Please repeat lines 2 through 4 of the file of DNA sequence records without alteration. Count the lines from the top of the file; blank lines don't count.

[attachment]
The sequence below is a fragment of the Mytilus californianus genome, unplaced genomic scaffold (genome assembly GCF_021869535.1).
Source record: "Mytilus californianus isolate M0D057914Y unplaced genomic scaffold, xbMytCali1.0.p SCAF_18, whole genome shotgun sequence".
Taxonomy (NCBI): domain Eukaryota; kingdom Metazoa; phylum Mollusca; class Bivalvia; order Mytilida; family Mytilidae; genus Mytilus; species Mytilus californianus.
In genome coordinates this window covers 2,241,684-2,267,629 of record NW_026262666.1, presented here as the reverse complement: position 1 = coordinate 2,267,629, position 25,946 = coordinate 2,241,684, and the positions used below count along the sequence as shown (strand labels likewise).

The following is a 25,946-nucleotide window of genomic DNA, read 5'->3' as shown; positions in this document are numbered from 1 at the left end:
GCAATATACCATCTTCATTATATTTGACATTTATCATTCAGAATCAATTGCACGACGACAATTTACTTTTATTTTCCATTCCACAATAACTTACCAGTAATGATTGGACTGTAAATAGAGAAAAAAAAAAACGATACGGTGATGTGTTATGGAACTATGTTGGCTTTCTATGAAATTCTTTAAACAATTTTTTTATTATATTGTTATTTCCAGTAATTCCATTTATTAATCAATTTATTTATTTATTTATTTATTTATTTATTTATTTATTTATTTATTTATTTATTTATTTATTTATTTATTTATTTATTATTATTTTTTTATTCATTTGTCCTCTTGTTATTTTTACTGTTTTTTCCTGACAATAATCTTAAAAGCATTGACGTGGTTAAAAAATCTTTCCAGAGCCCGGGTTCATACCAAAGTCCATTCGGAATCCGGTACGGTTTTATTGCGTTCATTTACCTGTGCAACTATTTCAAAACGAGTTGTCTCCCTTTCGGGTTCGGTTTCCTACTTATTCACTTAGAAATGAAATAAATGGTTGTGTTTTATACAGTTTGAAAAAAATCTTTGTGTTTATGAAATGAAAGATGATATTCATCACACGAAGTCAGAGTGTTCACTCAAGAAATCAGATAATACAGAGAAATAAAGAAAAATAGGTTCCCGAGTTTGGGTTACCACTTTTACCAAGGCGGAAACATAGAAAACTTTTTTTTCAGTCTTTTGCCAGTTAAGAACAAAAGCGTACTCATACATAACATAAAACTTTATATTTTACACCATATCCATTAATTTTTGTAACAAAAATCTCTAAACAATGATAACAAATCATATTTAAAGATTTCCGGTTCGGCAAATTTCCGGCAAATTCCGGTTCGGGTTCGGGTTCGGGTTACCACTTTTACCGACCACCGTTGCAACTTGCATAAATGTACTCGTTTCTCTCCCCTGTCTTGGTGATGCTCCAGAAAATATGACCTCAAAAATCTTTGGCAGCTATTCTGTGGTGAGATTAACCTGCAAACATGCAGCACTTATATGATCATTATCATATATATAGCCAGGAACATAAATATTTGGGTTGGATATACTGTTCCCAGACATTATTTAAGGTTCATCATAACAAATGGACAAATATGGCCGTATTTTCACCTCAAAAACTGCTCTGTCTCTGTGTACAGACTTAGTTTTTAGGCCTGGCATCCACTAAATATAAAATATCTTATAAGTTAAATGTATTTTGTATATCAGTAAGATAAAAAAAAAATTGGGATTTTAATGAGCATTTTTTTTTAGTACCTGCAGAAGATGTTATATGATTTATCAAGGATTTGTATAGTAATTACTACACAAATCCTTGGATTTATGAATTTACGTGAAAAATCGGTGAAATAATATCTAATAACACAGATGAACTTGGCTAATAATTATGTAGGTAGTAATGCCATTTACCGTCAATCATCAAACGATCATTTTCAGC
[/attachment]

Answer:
Source record: "Mytilus californianus isolate M0D057914Y unplaced genomic scaffold, xbMytCali1.0.p SCAF_18, whole genome shotgun sequence".
Taxonomy (NCBI): domain Eukaryota; kingdom Metazoa; phylum Mollusca; class Bivalvia; order Mytilida; family Mytilidae; genus Mytilus; species Mytilus californianus.
In genome coordinates this window covers 2,241,684-2,267,629 of record NW_026262666.1, presented here as the reverse complement: position 1 = coordinate 2,267,629, position 25,946 = coordinate 2,241,684, and the positions used below count along the sequence as shown (strand labels likewise).